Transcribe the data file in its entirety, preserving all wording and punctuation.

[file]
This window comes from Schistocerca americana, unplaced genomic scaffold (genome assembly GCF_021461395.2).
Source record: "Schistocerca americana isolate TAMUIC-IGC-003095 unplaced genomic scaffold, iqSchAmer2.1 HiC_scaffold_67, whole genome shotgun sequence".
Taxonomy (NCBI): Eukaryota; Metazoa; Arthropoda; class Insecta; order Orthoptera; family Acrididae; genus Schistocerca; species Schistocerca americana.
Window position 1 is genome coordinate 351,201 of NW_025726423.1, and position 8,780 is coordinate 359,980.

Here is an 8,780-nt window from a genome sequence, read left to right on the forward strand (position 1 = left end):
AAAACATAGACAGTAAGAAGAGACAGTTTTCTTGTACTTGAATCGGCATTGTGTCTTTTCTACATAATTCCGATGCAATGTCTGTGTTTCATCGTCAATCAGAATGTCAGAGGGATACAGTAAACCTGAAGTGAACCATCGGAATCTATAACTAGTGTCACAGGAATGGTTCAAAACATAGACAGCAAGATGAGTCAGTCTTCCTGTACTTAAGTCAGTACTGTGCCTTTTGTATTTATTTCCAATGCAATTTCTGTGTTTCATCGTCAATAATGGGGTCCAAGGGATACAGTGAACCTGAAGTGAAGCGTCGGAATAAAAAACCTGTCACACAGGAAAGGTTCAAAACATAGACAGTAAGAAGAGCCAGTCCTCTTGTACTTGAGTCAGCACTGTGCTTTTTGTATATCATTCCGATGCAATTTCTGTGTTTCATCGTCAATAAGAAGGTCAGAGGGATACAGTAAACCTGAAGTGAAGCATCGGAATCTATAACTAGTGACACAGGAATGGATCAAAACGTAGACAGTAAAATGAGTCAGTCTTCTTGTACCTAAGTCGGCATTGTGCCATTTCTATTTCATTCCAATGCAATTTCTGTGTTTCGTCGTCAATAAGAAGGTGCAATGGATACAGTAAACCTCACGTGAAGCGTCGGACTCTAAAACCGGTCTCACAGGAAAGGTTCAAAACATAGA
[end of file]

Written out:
This window comes from Schistocerca americana, unplaced genomic scaffold (genome assembly GCF_021461395.2).
Source record: "Schistocerca americana isolate TAMUIC-IGC-003095 unplaced genomic scaffold, iqSchAmer2.1 HiC_scaffold_67, whole genome shotgun sequence".
Taxonomy (NCBI): Eukaryota; Metazoa; Arthropoda; class Insecta; order Orthoptera; family Acrididae; genus Schistocerca; species Schistocerca americana.
Window position 1 is genome coordinate 351,201 of NW_025726423.1, and position 8,780 is coordinate 359,980.

Here is an 8,780-nt window from a genome sequence, read left to right on the forward strand (position 1 = left end):
AAAACATAGACAGTAAGAAGAGACAGTTTTCTTGTACTTGAATCGGCATTGTGTCTTTTCTACATAATTCCGATGCAATGTCTGTGTTTCATCGTCAATCAGAATGTCAGAGGGATACAGTAAACCTGAAGTGAACCATCGGAATCTATAACTAGTGTCACAGGAATGGTTCAAAACATAGACAGCAAGATGAGTCAGTCTTCCTGTACTTAAGTCAGTACTGTGCCTTTTGTATTTATTTCCAATGCAATTTCTGTGTTTCATCGTCAATAATGGGGTCCAAGGGATACAGTGAACCTGAAGTGAAGCGTCGGAATAAAAAACCTGTCACACAGGAAAGGTTCAAAACATAGACAGTAAGAAGAGCCAGTCCTCTTGTACTTGAGTCAGCACTGTGCTTTTTGTATATCATTCCGATGCAATTTCTGTGTTTCATCGTCAATAAGAAGGTCAGAGGGATACAGTAAACCTGAAGTGAAGCATCGGAATCTATAACTAGTGACACAGGAATGGATCAAAACGTAGACAGTAAAATGAGTCAGTCTTCTTGTACCTAAGTCGGCATTGTGCCATTTCTATTTCATTCCAATGCAATTTCTGTGTTTCGTCGTCAATAAGAAGGTGCAATGGATACAGTAAACCTCACGTGAAGCGTCGGACTCTAAAACCGGTCTCACAGGAAAGGTTCAAAACATAGA